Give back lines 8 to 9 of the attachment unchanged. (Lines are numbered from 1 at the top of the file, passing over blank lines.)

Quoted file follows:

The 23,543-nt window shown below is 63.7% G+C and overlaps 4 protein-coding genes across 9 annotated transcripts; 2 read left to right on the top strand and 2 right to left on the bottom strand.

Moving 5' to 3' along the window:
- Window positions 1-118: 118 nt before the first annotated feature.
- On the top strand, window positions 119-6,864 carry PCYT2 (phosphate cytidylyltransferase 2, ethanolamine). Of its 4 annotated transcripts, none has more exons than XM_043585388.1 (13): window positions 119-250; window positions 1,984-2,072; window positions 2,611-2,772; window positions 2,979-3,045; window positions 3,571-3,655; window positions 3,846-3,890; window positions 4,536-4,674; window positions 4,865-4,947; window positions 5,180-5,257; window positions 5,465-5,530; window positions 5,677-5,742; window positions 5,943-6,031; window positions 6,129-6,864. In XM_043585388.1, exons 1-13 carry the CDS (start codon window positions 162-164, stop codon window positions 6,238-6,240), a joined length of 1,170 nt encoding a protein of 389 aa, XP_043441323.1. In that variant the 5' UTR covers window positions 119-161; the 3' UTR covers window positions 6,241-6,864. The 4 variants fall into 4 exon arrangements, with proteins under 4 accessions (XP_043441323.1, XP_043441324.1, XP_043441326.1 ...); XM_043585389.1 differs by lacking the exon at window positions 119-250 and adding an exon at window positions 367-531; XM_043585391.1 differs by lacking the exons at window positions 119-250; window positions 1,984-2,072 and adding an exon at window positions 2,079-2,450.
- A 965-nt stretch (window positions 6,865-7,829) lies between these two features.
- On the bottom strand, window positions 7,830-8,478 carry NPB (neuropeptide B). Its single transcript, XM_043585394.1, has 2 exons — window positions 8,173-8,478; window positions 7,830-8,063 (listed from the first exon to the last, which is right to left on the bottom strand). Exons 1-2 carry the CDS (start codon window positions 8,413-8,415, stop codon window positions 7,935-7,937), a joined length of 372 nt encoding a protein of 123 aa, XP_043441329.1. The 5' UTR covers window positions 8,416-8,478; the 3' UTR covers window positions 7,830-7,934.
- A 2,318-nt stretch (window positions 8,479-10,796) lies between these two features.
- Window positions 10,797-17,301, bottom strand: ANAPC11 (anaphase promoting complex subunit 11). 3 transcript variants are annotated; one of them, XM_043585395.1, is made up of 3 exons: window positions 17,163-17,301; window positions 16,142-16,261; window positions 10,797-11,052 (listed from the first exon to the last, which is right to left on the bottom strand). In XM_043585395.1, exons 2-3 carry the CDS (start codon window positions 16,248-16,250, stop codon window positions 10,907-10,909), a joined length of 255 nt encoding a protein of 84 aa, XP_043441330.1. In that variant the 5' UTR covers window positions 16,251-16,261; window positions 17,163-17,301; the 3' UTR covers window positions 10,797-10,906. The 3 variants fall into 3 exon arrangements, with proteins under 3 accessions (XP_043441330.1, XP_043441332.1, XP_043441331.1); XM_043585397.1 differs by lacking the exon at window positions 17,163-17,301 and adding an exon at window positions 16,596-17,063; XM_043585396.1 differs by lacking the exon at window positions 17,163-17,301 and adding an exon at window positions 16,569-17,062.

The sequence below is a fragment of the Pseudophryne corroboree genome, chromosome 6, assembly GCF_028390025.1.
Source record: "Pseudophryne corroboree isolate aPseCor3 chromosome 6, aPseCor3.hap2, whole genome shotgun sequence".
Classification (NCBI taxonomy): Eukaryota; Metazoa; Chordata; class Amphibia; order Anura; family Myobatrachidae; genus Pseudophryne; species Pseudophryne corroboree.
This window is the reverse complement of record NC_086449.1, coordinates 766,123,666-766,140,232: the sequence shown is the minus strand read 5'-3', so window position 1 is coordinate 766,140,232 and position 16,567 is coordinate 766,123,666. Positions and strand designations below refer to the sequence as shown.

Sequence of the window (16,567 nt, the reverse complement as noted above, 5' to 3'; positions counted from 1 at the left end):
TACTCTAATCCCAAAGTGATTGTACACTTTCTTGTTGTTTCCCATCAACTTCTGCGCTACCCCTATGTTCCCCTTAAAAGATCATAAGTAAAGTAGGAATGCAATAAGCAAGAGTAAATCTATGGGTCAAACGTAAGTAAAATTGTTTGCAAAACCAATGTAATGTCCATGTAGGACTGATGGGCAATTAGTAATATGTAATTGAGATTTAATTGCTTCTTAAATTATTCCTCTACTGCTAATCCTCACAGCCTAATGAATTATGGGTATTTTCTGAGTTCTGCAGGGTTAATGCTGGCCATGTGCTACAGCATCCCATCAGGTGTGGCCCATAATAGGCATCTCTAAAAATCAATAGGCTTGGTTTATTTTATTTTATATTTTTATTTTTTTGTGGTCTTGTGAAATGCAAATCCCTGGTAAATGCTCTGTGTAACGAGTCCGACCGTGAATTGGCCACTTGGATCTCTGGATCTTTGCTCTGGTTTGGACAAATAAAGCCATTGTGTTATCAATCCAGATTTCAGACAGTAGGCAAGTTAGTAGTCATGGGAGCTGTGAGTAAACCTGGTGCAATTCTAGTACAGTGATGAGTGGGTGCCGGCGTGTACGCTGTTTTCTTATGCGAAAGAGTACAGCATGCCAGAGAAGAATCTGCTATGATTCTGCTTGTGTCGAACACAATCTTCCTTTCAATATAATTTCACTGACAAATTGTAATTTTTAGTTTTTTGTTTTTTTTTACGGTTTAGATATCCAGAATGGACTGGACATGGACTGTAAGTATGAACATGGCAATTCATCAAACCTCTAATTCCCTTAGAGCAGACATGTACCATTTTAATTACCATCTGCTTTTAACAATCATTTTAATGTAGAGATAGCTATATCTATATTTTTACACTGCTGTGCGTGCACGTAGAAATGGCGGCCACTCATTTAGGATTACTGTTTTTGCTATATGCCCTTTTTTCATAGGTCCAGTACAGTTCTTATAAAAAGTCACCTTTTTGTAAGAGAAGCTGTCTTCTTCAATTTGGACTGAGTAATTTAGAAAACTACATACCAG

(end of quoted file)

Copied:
- Window positions 10,797-17,301, bottom strand: ANAPC11 (anaphase promoting complex subunit 11). 3 transcript variants are annotated; one of them, XM_043585395.1, is made up of 3 exons: window positions 17,163-17,301; window positions 16,142-16,261; window positions 10,797-11,052 (listed from the first exon to the last, which is right to left on the bottom strand). In XM_043585395.1, exons 2-3 carry the CDS (start codon window positions 16,248-16,250, stop codon window positions 10,907-10,909), a joined length of 255 nt encoding a protein of 84 aa, XP_043441330.1. In that variant the 5' UTR covers window positions 16,251-16,261; window positions 17,163-17,301; the 3' UTR covers window positions 10,797-10,906. The 3 variants fall into 3 exon arrangements, with proteins under 3 accessions (XP_043441330.1, XP_043441332.1, XP_043441331.1); XM_043585397.1 differs by lacking the exon at window positions 17,163-17,301 and adding an exon at window positions 16,596-17,063; XM_043585396.1 differs by lacking the exon at window positions 17,163-17,301 and adding an exon at window positions 16,569-17,062.

The sequence below is a fragment of the Pseudophryne corroboree genome, chromosome 6, assembly GCF_028390025.1.